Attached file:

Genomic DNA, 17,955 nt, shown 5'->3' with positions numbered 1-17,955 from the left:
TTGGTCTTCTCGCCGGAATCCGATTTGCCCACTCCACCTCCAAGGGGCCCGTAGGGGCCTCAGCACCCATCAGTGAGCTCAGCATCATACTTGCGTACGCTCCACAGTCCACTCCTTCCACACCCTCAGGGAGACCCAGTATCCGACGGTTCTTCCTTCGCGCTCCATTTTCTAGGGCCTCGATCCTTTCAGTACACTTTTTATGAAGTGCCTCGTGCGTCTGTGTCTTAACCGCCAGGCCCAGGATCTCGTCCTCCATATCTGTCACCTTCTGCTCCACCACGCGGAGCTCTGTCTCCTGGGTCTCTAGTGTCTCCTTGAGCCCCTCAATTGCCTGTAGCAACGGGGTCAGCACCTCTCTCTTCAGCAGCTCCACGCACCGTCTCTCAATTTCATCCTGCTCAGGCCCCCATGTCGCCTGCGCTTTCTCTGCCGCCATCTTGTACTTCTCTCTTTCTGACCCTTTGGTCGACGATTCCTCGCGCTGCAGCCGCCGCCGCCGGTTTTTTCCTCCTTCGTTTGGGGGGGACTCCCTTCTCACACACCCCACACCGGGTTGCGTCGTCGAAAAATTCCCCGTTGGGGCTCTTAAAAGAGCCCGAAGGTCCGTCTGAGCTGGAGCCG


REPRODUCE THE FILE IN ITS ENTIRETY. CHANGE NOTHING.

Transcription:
Genomic DNA, 17,955 nt, shown 5'->3' with positions numbered 1-17,955 from the left:
TTGGTCTTCTCGCCGGAATCCGATTTGCCCACTCCACCTCCAAGGGGCCCGTAGGGGCCTCAGCACCCATCAGTGAGCTCAGCATCATACTTGCGTACGCTCCACAGTCCACTCCTTCCACACCCTCAGGGAGACCCAGTATCCGACGGTTCTTCCTTCGCGCTCCATTTTCTAGGGCCTCGATCCTTTCAGTACACTTTTTATGAAGTGCCTCGTGCGTCTGTGTCTTAACCGCCAGGCCCAGGATCTCGTCCTCCATATCTGTCACCTTCTGCTCCACCACGCGGAGCTCTGTCTCCTGGGTCTCTAGTGTCTCCTTGAGCCCCTCAATTGCCTGTAGCAACGGGGTCAGCACCTCTCTCTTCAGCAGCTCCACGCACCGTCTCTCAATTTCATCCTGCTCAGGCCCCCATGTCGCCTGCGCTTTCTCTGCCGCCATCTTGTACTTCTCTCTTTCTGACCCTTTGGTCGACGATTCCTCGCGCTGCAGCCGCCGCCGCCGGTTTTTTCCTCCTTCGTTTGGGGGGGACTCCCTTCTCACACACCCCACACCGGGTTGCGTCGTCGAAAAATTCCCCGTTGGGGCTCTTAAAAGAGCCCGAAGGTCCGTCTGAGCTGGAGCCG